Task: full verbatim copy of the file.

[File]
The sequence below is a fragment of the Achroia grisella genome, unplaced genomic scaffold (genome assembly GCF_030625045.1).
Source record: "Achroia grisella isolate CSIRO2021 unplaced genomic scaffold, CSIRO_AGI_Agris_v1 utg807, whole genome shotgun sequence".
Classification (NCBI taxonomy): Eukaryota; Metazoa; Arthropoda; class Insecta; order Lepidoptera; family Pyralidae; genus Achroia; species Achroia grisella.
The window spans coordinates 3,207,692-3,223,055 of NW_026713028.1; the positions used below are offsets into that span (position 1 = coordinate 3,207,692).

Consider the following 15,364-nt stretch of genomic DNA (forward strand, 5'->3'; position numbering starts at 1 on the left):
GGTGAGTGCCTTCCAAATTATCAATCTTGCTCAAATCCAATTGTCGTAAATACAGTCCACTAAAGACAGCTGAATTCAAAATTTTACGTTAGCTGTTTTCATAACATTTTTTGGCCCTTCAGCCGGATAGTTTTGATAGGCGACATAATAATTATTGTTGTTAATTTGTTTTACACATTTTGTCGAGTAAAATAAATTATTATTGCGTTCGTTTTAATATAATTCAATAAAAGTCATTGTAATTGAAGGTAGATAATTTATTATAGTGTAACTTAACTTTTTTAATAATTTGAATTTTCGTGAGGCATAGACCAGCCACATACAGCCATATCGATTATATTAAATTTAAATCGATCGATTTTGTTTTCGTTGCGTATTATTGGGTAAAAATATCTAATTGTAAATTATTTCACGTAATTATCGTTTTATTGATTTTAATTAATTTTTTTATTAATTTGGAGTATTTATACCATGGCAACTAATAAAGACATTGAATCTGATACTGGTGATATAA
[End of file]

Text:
The sequence below is a fragment of the Achroia grisella genome, unplaced genomic scaffold (genome assembly GCF_030625045.1).
Source record: "Achroia grisella isolate CSIRO2021 unplaced genomic scaffold, CSIRO_AGI_Agris_v1 utg807, whole genome shotgun sequence".
Classification (NCBI taxonomy): Eukaryota; Metazoa; Arthropoda; class Insecta; order Lepidoptera; family Pyralidae; genus Achroia; species Achroia grisella.
The window spans coordinates 3,207,692-3,223,055 of NW_026713028.1; the positions used below are offsets into that span (position 1 = coordinate 3,207,692).

Consider the following 15,364-nt stretch of genomic DNA (forward strand, 5'->3'; position numbering starts at 1 on the left):
GGTGAGTGCCTTCCAAATTATCAATCTTGCTCAAATCCAATTGTCGTAAATACAGTCCACTAAAGACAGCTGAATTCAAAATTTTACGTTAGCTGTTTTCATAACATTTTTTGGCCCTTCAGCCGGATAGTTTTGATAGGCGACATAATAATTATTGTTGTTAATTTGTTTTACACATTTTGTCGAGTAAAATAAATTATTATTGCGTTCGTTTTAATATAATTCAATAAAAGTCATTGTAATTGAAGGTAGATAATTTATTATAGTGTAACTTAACTTTTTTAATAATTTGAATTTTCGTGAGGCATAGACCAGCCACATACAGCCATATCGATTATATTAAATTTAAATCGATCGATTTTGTTTTCGTTGCGTATTATTGGGTAAAAATATCTAATTGTAAATTATTTCACGTAATTATCGTTTTATTGATTTTAATTAATTTTTTTATTAATTTGGAGTATTTATACCATGGCAACTAATAAAGACATTGAATCTGATACTGGTGATATAA